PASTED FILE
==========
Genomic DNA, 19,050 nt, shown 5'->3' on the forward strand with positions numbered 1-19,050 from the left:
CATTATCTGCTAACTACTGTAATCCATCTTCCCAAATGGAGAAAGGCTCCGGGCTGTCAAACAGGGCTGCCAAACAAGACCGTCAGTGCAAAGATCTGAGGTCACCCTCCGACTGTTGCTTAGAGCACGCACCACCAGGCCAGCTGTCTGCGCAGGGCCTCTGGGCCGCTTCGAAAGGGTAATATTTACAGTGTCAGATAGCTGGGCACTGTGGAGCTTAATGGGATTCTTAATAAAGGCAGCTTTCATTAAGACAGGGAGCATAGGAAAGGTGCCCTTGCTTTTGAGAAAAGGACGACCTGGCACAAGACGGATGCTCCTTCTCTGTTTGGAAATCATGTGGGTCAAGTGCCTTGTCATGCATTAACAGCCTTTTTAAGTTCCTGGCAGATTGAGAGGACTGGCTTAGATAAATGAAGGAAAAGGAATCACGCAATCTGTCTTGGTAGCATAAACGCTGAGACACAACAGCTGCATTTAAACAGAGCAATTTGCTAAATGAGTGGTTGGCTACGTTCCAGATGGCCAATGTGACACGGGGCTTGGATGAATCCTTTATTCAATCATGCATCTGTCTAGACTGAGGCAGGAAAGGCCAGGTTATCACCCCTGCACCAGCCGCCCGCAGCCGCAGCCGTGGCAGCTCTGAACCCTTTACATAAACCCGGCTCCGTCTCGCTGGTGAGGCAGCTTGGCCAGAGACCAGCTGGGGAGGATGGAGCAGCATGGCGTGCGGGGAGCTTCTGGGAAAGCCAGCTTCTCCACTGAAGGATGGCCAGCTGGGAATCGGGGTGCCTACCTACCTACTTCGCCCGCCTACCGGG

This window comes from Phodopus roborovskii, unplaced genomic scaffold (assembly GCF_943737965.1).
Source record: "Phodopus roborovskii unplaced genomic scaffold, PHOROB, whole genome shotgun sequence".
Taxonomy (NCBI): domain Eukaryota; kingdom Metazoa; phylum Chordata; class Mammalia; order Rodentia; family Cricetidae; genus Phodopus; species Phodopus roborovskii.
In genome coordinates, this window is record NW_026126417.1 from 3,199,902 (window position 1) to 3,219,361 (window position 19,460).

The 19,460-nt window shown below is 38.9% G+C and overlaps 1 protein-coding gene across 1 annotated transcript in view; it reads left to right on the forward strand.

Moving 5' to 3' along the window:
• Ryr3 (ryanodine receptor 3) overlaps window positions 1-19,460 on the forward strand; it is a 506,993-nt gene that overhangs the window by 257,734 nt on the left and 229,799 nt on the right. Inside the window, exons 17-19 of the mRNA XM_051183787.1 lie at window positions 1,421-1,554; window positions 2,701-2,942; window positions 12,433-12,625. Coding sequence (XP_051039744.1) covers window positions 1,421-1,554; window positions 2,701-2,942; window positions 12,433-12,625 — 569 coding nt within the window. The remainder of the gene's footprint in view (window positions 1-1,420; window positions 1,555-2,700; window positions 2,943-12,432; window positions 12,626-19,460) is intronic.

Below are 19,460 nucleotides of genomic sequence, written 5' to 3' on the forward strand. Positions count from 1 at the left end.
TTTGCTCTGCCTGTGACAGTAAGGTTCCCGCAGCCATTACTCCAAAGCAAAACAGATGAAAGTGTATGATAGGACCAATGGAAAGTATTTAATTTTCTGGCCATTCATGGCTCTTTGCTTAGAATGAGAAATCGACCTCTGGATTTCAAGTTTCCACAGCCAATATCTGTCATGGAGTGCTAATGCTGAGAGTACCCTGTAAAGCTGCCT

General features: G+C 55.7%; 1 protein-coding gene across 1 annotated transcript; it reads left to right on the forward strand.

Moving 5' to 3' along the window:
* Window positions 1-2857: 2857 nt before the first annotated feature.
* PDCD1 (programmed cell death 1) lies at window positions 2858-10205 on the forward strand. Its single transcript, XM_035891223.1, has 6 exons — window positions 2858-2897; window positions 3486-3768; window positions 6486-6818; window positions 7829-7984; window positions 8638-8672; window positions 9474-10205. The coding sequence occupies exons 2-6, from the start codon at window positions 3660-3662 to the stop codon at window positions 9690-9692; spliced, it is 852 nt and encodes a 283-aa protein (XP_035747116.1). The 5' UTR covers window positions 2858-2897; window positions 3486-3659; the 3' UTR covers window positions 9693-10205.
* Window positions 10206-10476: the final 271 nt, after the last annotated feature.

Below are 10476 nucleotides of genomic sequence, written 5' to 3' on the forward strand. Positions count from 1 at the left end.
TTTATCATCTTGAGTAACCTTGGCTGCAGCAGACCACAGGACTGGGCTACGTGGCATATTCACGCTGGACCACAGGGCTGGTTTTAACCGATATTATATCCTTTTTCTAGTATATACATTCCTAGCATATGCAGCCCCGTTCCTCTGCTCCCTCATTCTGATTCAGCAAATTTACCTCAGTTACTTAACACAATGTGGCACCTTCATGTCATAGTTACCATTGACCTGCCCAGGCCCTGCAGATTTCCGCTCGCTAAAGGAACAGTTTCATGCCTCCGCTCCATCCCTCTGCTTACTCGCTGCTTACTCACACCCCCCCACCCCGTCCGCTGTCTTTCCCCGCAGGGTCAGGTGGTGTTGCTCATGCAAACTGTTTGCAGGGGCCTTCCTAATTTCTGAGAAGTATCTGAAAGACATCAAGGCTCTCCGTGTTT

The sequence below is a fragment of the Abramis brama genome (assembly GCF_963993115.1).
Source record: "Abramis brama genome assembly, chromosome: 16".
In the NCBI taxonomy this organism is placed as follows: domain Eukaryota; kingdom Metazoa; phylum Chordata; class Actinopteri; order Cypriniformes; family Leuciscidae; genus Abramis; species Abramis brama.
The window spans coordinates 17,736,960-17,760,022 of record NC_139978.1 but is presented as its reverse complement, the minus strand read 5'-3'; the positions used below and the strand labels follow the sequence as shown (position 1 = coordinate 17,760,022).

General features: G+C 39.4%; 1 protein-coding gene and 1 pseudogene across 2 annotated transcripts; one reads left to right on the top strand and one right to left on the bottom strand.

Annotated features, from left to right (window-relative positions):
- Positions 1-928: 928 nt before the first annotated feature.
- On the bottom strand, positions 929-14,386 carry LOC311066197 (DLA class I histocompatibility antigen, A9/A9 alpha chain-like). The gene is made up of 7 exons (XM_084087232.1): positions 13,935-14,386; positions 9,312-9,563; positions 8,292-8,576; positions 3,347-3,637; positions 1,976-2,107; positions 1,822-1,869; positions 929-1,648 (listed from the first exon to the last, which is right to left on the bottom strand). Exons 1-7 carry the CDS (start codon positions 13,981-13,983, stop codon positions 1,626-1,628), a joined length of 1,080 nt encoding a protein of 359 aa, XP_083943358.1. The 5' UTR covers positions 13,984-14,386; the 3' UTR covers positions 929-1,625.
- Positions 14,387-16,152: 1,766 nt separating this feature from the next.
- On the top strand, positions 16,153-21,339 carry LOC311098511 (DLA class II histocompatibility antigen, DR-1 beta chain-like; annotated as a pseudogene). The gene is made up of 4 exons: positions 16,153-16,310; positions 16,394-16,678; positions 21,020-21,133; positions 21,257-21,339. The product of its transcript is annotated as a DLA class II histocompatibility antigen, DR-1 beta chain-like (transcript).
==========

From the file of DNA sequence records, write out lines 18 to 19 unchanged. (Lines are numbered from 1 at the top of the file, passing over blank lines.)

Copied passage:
TTTATCATCTTGAGTAACCTTGGCTGCAGCAGACCACAGGACTGGGCTACGTGGCATATTCACGCTGGACCACAGGGCTGGTTTTAACCGATATTATATCCTTTTTCTAGTATATACATTCCTAGCATATGCAGCCCCGTTCCTCTGCTCCCTCATTCTGATTCAGCAAATTTACCTCAGTTACTTAACACAATGTGGCACCTTCATGTCATAGTTACCATTGACCTGCCCAGGCCCTGCAGATTTCCGCTCGCTAAAGGAACAGTTTCATGCCTCCGCTCCATCCCTCTGCTTACTCGCTGCTTACTCACACCCCCCCACCCCGTCCGCTGTCTTTCCCCGCAGGGTCAGGTGGTGTTGCTCATGCAAACTGTTTGCAGGGGCCTTCCTAATTTCTGAGAAGTATCTGAAAGACATCAAGGCTCTCCGTGTTT

The sequence below is a fragment of the Abramis brama genome (assembly GCF_963993115.1).